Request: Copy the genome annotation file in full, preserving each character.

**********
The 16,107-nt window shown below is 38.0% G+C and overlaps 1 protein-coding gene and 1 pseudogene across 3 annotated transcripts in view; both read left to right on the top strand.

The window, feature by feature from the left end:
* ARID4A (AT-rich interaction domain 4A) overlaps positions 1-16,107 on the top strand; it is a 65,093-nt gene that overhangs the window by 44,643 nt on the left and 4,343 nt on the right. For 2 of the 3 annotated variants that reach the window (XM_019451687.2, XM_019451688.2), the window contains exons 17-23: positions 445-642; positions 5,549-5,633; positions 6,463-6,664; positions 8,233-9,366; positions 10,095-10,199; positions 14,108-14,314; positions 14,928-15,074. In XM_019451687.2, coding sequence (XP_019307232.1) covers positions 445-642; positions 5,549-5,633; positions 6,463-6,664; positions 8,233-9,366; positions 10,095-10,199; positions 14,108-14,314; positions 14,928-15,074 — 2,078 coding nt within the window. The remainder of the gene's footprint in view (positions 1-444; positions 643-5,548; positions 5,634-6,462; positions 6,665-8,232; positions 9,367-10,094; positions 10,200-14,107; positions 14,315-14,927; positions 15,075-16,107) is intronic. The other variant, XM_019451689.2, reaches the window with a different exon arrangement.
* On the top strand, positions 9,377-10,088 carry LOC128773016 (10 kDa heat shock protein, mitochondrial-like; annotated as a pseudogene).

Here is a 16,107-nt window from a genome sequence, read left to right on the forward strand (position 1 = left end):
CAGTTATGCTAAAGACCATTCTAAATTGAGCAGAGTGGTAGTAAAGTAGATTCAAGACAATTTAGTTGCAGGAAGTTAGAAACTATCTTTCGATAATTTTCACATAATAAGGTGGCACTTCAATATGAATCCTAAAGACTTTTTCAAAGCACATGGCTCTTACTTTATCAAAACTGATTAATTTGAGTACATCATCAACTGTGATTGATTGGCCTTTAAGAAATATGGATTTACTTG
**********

The 16,107-nt window shown below is 38.0% G+C and overlaps 1 protein-coding gene and 1 pseudogene across 3 annotated transcripts in view; both read left to right on the top strand.

The window, feature by feature from the left end:
* ARID4A (AT-rich interaction domain 4A) overlaps positions 1-16,107 on the top strand; it is a 65,093-nt gene that overhangs the window by 44,643 nt on the left and 4,343 nt on the right. For 2 of the 3 annotated variants that reach the window (XM_019451687.2, XM_019451688.2), the window contains exons 17-23: positions 445-642; positions 5,549-5,633; positions 6,463-6,664; positions 8,233-9,366; positions 10,095-10,199; positions 14,108-14,314; positions 14,928-15,074. In XM_019451687.2, coding sequence (XP_019307232.1) covers positions 445-642; positions 5,549-5,633; positions 6,463-6,664; positions 8,233-9,366; positions 10,095-10,199; positions 14,108-14,314; positions 14,928-15,074 — 2,078 coding nt within the window. The remainder of the gene's footprint in view (positions 1-444; positions 643-5,548; positions 5,634-6,462; positions 6,665-8,232; positions 9,367-10,094; positions 10,200-14,107; positions 14,315-14,927; positions 15,075-16,107) is intronic. The other variant, XM_019451689.2, reaches the window with a different exon arrangement.
* On the top strand, positions 9,377-10,088 carry LOC128773016 (10 kDa heat shock protein, mitochondrial-like; annotated as a pseudogene).

Here is a 16,107-nt window from a genome sequence, read left to right on the forward strand (position 1 = left end):
CAGTTATGCTAAAGACCATTCTAAATTGAGCAGAGTGGTAGTAAAGTAGATTCAAGACAATTTAGTTGCAGGAAGTTAGAAACTATCTTTCGATAATTTTCACATAATAAGGTGGCACTTCAATATGAATCCTAAAGACTTTTTCAAAGCACATGGCTCTTACTTTATCAAAACTGATTAATTTGAGTACATCATCAACTGTGATTGATTGGCCTTTAAGAAATATGGATTTACTTG